John C. Reilly and Quincy Isaiah on Saving Time and Becoming Magic Johnson
From co-creators Max Borenstein and Jim Hechtand with a pilot directed by the executive producer Adam McKaythe HBO series in 10 episodes Buying Time: The Rise of the Lakers Dynasty follows the intertwining of the professional and personal lives of the Los Angeles Lakers of the 1980s. What has become one of the sport’s most revered and dominant dynasties began with a vision set in motion when Dr. Jerry Buss (John C. Reilly) took over and reinvigorated the franchise, bringing together the flashy characters and unsung heroes who forever changed the NBA and what fans have come to expect from basketball.
During this interview with Collider, co-stars Reilly and Quincy Isaiahwho has the daunting task of taking on Earvin “Magic” Johnson with more than enough brilliance for everyone, spoke about the contradictions of Jerry Buss and what made him such a rich character to play, finding that first version of Magic Johnson, finding the swagger on and off the court, and the unusual approach of playing moments directly in front of the camera.
Collider: John, we see Jerry Buss in warts and all, not always flatteringly, in this series. He’s rude, but he’s inspiring. He doesn’t seem to have enough of young women, but he also gave women job opportunities they weren’t getting anywhere else. What did you find most interesting about the man he was at that time, especially with all these contradictions?
JOHN C. REILLY: You’re always looking for a character that has contradictions because it makes someone interesting. Jerry, definitely, was a man of contradictions in some ways. He definitely had a hedonistic lifestyle, like a lot of guys in the late 70s, early 80s, especially in the NBA. There is this expression: “If you want to know what someone really is, don’t listen to what he says, watch his feet.” What do they do? Where are they going? What are the movements they make? The moves that Jerry made were all pretty feminist, in my opinion. He really liked hanging out with him. But for all the hedonism of that lifestyle, at Jerry’s memorial there was no conflict, “Well, he was this, but he was also awful.” He was a beloved character, on every level, from all the women he dated, to all the players and people he worked with, the women he empowered in his organization, Claire Rothman, and his own girl. He made this business a family business. When a lot of the teams became these corporate entities with boards of directors, he made it a family business, and it still is to this day. I just thought he was a really rich character to play.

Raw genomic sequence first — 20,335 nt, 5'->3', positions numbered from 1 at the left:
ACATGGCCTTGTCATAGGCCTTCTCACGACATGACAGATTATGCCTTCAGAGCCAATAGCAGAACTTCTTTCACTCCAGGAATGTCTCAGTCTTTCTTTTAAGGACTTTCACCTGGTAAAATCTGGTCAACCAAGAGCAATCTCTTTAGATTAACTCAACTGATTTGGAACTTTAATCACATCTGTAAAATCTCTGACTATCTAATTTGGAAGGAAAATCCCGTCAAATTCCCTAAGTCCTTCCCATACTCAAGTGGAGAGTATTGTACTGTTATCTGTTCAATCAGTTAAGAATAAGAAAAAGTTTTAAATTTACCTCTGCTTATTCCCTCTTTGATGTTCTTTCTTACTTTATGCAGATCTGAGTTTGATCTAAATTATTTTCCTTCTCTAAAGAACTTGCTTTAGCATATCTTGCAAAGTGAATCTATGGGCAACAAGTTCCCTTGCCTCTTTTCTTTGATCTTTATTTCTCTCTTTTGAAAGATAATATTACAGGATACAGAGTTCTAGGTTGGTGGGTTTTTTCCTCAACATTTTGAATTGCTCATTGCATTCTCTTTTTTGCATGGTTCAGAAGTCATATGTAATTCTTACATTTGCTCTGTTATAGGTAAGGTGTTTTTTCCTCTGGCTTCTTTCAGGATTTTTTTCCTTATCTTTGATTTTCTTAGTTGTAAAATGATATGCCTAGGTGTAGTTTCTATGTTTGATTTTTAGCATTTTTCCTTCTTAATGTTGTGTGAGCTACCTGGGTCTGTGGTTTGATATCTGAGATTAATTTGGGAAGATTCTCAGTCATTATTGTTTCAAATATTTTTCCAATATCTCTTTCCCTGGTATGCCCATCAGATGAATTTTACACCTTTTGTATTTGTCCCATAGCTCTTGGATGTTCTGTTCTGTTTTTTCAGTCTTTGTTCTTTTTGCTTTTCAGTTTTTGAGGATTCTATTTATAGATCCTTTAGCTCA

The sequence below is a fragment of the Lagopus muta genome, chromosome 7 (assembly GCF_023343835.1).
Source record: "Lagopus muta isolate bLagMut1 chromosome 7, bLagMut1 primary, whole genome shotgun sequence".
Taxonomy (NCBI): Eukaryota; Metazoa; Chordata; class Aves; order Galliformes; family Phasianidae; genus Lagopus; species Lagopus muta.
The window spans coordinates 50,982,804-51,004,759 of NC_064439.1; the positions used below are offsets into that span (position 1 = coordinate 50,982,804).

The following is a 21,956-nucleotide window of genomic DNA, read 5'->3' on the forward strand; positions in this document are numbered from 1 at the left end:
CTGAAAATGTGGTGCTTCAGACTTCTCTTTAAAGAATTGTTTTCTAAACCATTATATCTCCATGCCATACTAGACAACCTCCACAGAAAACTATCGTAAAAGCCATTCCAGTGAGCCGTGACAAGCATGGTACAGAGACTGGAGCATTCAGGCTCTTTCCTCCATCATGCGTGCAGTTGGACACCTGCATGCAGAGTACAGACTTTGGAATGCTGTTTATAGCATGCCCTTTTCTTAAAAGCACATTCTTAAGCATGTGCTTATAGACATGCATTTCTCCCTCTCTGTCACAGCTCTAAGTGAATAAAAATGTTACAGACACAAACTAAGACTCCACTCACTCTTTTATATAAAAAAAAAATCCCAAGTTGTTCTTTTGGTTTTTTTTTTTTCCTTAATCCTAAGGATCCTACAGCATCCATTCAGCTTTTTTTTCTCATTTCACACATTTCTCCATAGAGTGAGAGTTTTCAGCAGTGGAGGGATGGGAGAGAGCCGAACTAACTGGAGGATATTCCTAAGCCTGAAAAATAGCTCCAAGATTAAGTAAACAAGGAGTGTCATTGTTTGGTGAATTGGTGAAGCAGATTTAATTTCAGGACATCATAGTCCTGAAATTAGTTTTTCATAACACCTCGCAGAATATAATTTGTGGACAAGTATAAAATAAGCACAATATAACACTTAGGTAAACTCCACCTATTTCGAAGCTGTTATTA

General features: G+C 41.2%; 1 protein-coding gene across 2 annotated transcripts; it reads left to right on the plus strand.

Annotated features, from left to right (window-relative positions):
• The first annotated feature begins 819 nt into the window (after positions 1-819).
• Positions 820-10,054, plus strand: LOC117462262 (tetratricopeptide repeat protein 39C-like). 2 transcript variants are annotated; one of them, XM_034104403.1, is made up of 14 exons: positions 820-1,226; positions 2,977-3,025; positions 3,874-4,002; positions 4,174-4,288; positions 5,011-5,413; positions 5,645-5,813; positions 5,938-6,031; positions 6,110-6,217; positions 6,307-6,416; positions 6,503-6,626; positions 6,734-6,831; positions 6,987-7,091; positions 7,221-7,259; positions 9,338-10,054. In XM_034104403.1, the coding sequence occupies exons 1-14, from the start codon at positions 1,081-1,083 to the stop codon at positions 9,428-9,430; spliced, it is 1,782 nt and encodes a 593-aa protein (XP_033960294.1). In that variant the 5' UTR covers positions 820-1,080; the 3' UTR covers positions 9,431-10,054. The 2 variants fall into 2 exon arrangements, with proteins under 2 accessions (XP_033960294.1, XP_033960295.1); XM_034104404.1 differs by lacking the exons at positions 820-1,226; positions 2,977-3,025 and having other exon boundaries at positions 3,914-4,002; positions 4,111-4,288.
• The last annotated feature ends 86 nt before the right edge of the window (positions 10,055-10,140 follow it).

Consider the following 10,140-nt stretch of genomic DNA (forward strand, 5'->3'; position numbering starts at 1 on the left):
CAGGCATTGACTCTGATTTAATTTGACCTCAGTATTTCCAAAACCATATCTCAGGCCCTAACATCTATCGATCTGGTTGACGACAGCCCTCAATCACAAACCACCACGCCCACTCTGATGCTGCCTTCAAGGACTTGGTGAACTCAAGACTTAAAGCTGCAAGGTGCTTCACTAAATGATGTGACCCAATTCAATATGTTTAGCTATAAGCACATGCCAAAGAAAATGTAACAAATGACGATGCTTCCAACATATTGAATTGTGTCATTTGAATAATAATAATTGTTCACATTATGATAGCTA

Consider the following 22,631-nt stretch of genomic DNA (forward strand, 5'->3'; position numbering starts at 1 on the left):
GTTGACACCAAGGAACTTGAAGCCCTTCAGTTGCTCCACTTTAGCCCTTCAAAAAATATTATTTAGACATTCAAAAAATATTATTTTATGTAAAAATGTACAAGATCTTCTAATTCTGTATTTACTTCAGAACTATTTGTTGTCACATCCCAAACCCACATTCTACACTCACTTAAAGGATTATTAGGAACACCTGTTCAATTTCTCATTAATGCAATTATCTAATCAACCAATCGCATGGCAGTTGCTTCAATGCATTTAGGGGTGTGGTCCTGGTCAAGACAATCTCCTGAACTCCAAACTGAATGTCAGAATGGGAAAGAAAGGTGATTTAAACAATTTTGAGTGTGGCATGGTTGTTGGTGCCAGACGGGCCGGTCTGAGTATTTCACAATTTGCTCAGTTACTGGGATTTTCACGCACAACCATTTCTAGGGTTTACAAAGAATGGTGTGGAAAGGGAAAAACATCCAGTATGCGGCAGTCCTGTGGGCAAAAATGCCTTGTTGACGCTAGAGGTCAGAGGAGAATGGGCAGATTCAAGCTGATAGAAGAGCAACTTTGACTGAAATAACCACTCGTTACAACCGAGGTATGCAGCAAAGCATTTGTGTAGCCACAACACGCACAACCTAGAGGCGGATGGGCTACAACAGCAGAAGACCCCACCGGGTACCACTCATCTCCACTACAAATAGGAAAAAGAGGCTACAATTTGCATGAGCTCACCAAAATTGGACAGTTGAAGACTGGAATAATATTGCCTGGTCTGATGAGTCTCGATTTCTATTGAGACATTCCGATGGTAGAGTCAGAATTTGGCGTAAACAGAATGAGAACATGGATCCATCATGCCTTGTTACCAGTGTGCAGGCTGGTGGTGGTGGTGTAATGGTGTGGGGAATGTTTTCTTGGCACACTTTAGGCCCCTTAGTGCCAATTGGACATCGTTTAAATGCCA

All that, along with the open shirts and party lifestyle, was just a hallmark of 70s LA for men. It was like that. He was friends with Hugh Hefner, and that says it all. This was the scene he was involved in. But in the end, this stuff was really just the tip of the iceberg. That’s what you would see from his public persona, but what Jerry really did, the moves he made, what he did for the black players on his teams and the fact that unlike a lot of owners at the time, who were basically racist. in their practices – I don’t know if they were personally racist, but in their practices they were often racist – Jerry would say, “None of that means anything. I want the best players. I don’t care what color they are.
For someone in a position of power in 1979 to take that view was very impactful in the world. I felt really proud to play Jerry Buss. Obviously, I’m very sensitive to the family of someone you play. One of my constant concerns was how difficult it would be for me to see my own father represented in his triumphant moments and his less than triumphant moments. In the end, I felt like the guy was such a brilliant and compelling character and a real, amazing American success story, that I thought it was worth doing, even if we had to show some of the less noble sides of the guy. At the end of the day, I hope you agree when you see all 10 episodes, that we approach all of these characters from a place of love, respect, and admiration.